I've been following more or less the official guide to setup a local dev environment with react and it seems to use create-react-app, which sets up really a lot.

Now, if I run npm run build I get a minified version of everything in the build folder. If I, however, run npm start the version NodeJS serves does not seem to have any modifications. But I cannot see these files.


So either:

  • Can I access the files generated by npm start somewhere? As these seem to be unmodified. (build is never modified there)
  • Or can I somehow run npm run build, so it does a "development" build with unminimized files?


My aim is just to get access to an unminimized version of react scripts.

As for the last question I've tried some parameters and enironmental variables as suggested in this question, but as you can see, it failed:

$ NODE_ENV=dev npm run build --dev --configuration=dev

> example-project@0.1.0 build [...]
> react-scripts build

Creating an optimized production build...


My package.json has the default scripts:

  "scripts": {
    "start": "react-scripts start",
    "build": "react-scripts build",
    "test": "react-scripts test",
    "eject": "react-scripts eject"

Note: Please do not ask why I am doing it or try to convince me that it is bad. There are many reasons why I'd maybe want this, e.g. debugging or this specific use case.

  • 1
    BTW, as it seems to be a very hard thing, I've asked the create-react-app devs, whether this may be implemented by default in their scripts.
    – rugk
    Mar 14, 2019 at 15:10

5 Answers 5


To change the webpack config and build scripts you have either to eject from create-react-app (i would not recommend this step, as it breaks future compatibility) or use tools like rewire to override some settings

Take a look at this.

I personally used just rewire

npm i rewire --save-dev

Here is a sample config i created for one of my projects in the past and it worked pretty good!

  1. Create build.js
  2. Change your package.json so that it runs build.js


const rewire = require('rewire');
const defaults = rewire('react-scripts/scripts/build.js');
const config = defaults.__get__('config');

// Consolidate chunk files instead
config.optimization.splitChunks = {
  cacheGroups: {
    default: false,
// Move runtime into bundle instead of separate file
config.optimization.runtimeChunk = false;

// JS
config.output.filename = '[name].js';
// CSS. "5" is MiniCssPlugin
config.plugins[5].options.filename = '[name].css';
config.plugins[5].options.publicPath = '../';

Then in my package.json i changed the npm script links like this (node build which will run the build.js script)


"scripts": {
    "start": "react-scripts start",
    "build": "node build && gulp",
    "test": "react-scripts test",
    "eject": "react-scripts eject"

So if you really want to eject from create-react-app, all you have to do is to run

npm run-script eject

Then you will get a new folder with all configs used by create-react-app

But as i said before, there is no reason why not to use rewire and just override the config instead of ejecting.

  • 1
    This info got me on the warpath thanks. I switched to react-app-rewired. Followed steps 1-3 to config-overrides.js, and used spread operators to modify the default webpack config.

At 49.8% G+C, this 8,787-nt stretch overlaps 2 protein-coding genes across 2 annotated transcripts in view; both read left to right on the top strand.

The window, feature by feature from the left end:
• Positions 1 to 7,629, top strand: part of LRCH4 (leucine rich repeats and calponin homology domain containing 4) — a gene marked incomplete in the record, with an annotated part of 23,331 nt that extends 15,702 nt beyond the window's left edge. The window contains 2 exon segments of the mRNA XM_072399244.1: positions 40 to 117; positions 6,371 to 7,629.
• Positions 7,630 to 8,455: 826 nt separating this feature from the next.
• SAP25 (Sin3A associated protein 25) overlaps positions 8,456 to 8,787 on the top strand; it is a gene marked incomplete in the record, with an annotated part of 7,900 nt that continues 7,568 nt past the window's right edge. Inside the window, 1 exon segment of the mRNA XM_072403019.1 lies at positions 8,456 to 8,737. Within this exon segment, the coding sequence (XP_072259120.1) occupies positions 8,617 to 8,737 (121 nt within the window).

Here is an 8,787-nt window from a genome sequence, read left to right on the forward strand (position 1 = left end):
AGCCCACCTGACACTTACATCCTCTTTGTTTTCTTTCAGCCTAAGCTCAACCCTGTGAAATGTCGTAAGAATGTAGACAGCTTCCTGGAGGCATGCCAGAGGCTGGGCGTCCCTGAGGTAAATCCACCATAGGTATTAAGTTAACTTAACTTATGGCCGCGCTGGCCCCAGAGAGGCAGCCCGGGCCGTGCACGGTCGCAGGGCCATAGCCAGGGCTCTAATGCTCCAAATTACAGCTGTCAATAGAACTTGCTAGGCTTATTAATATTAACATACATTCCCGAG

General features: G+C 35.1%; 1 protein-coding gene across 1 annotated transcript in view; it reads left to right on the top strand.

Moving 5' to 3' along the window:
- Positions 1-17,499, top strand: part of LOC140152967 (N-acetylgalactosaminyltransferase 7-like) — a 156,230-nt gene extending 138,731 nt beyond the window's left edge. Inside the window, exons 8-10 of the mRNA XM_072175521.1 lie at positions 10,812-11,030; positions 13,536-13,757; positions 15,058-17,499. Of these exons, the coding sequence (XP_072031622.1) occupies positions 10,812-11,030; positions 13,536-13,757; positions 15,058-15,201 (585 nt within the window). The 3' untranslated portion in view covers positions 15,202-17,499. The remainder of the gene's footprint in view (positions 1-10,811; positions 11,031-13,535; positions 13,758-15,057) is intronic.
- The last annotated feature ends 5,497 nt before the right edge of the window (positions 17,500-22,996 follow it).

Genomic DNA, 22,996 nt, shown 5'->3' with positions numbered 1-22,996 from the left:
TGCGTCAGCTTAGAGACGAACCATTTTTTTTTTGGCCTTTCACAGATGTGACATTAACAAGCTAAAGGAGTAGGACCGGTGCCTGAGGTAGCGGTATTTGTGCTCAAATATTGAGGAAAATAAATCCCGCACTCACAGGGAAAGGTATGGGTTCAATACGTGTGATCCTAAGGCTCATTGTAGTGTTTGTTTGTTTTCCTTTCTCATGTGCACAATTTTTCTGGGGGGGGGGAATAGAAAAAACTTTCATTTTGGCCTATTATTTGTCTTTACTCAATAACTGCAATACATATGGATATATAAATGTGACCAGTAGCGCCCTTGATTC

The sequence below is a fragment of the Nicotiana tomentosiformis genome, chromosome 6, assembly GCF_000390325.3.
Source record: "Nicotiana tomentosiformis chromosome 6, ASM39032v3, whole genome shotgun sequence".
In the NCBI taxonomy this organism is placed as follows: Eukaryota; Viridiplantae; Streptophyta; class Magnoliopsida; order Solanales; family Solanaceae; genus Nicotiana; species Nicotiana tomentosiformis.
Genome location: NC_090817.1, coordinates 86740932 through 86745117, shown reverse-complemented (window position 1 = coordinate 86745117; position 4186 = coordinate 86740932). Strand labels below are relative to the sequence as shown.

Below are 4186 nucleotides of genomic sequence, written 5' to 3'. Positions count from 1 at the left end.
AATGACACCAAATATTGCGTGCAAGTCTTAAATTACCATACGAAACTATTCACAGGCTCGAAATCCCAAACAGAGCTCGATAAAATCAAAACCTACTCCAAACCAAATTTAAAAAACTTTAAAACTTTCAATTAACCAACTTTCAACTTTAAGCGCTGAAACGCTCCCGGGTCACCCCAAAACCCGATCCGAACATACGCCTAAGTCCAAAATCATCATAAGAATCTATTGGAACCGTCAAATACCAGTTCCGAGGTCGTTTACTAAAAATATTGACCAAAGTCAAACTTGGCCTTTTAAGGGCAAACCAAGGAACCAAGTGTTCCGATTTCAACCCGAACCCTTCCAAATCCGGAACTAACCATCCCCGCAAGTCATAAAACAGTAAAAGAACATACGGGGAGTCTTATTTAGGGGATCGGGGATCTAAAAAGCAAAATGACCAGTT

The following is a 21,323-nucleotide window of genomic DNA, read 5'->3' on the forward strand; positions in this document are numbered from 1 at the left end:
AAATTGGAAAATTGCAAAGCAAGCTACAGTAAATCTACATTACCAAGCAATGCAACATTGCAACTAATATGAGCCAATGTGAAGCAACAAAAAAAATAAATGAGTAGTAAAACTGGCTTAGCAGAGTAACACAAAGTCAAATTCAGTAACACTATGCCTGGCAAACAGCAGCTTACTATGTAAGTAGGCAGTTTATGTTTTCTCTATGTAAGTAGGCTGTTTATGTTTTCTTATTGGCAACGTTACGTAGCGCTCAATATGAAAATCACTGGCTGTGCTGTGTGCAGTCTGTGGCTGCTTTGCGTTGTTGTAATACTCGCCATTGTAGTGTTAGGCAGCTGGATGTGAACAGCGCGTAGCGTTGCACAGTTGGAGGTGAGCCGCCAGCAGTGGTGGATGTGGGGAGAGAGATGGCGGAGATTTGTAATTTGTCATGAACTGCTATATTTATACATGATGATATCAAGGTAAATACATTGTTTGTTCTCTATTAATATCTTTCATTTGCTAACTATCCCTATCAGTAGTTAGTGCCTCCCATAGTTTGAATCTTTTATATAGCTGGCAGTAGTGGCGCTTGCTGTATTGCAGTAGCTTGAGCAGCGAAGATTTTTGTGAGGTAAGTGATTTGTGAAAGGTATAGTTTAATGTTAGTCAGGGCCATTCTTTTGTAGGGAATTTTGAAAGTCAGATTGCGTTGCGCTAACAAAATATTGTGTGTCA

– fionbio
    Jul 23, 2019 at 11:08
  • 2
    I got this working using the above script plus: config.optimization.minimize = false;
    – Peter W
    Oct 24, 2020 at 2:59
  • In my case the minifier was index 4.. rather than using config.plugsin[5] you're best of with something like: const minifier = config.plugins.find((plugin) => plugin.constructor.name === "MiniCssExtractPlugin"); to avoid errors when the create react app build script is altered. Jan 15, 2021 at 23:03
  • ^ That returns null, when I do it - you sure you got the name right, @uɥƃnɐʌuop ? const minifier = config.plugins.find((plugin) => plugin.constructor.name === "MiniCssExtractPlugin");
    – dylanh724
    Mar 28, 2021 at 8:06
  • @dylanh724, no I can't be sure what it usually is, I just know that was working when I left the comment. It's probably config specific or may have changed since then. I do recall I logged out each plugin's constructor.name in order to obtain MiniCssExtractPlugin Mar 28, 2021 at 17:25

I wanted the unobfuscated code of a React app - mostly of curiosity, I had the source - while having the job of rewriting it in Angular (producing a far more maintainable app 5% of the size and 1% dependencies).

I've never used React but discovered by modifying the file


and replacing the large optimization config item, under module.exports, with the following...

module.exports = {...

    optimization: {
            minimize: false,
            splitChunks: {
                chunks: 'all',
                name: true
            runtimeChunk: true

npm run build built unobfuscated, readable code that ran as expected, using no other modifications. Used Gitbash only with the commands npm install, npm run build and npm start - Just thought someone may find that useful.

I don't recommend this because the code you want is still wrapped in a webpack eval mess. It's easier to pick the useful bits from the source or just rebuild the app. At best, I got to see what a cluster react and webpack is.

  • 1
    I am running VS2019 and the above did not work for me. There is no webpack.config.prod.js file only webpack.config.js. I did find the 'optimization' key in webpack.config.js and replaced it with the above but it still published minified output. Thx anyway!
    – user481779
    Oct 15, 2020 at 15:59
  • Using that one still works for me. Perhaps stash the config file and, if it builds, there's more than one config. Also, I'm building with gitbash npm commands only.
    – KellyCode
    Oct 16, 2020 at 12:29
  • thanks for digging this up! absurd that the library won't just let you override this easily Jan 3 at 22:34